South Africa’s TTCR remains little changed at 29.2%. The African TTCR rose slightly between 2017 and 2018 from 47.0% to 47.3%. The TTCR in 30 out of the 53 economies in the region is above the world average (40.4%).
In 2018, nine economies in Africa increased their TTCR. The largest increase was in Ghana (by 23 percentage points to 55.4%) due to the introduction of two levies which have the characteristics of cascading sales tax. At the same time, the standard VAT rate was reduced.
Six economies in Africa decreased their TTCR. The largest decrease was in The Gambia (by 8.3 percentage points to 48.4%).
In South Africa, the time taken to correct a CIT return remains unchanged from 2017 (11 hours) compared to the global average of 14.6 hours). If the correction results in further interaction with the tax authority it can take 31.6 weeks (global average – 25.5 weeks) from the submission of the correction until the completion of any interactions with the tax authority, including audits. In Africa it takes the case study company 14.4 hours on average to correct the error in the corporate income tax return and comply with any resulting interactions with the tax authority.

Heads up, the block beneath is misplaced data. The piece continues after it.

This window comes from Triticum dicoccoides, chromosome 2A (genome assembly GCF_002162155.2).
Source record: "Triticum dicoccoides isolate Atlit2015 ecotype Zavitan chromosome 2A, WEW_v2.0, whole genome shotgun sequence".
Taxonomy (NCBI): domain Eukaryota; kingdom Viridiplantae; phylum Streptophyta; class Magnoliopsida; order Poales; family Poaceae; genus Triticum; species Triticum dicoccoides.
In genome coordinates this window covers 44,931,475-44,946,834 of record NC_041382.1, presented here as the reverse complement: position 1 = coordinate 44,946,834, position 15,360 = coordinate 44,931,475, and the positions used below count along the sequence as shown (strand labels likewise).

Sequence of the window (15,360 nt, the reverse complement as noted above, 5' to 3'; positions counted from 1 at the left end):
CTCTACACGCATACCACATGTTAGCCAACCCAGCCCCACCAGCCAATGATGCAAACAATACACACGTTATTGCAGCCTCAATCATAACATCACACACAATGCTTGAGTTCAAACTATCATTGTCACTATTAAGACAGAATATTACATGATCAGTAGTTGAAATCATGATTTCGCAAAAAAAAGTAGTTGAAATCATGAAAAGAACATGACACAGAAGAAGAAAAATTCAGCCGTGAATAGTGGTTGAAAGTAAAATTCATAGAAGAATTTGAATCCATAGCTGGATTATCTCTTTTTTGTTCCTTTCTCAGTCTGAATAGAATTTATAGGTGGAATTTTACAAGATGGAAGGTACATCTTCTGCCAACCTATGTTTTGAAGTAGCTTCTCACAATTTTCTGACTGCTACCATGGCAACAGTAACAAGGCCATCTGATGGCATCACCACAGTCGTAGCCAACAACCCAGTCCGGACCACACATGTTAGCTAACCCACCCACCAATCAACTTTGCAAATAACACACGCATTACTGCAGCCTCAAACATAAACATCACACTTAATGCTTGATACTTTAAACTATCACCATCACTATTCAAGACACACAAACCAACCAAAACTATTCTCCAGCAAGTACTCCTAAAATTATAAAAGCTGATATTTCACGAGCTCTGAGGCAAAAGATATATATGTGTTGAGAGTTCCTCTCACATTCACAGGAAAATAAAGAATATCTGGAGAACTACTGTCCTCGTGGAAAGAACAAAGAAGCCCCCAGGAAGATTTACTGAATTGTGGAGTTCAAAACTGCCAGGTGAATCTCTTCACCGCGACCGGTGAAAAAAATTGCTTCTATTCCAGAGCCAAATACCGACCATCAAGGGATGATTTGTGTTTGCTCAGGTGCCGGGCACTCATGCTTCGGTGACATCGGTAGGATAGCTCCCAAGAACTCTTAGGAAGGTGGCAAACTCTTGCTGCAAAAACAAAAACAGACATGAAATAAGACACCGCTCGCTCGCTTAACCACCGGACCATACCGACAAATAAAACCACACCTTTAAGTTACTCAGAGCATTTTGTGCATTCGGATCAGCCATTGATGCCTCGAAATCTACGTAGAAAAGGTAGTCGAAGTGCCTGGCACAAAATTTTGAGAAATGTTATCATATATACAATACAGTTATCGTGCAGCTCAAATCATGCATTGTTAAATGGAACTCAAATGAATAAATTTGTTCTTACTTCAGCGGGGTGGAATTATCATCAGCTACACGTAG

The time taken to obtain a VAT refund in South Africa has decreased from 16.6 weeks in 2017 to 15.5 weeks in 2018 (global average – 27.3 weeks). The time taken to comply with a VAT refund (8.5 hours) remains below the global average of 18.2 hours.
In the African region, the average time to comply with a VAT refund is 27.7 hours ranging from zero time in Seychelles to 89 hours in Egypt. On average, where a VAT refund is available it takes 33.8 weeks to obtain it ranging from 4.3 weeks in Mauritius to 109.9 weeks in Tanzania.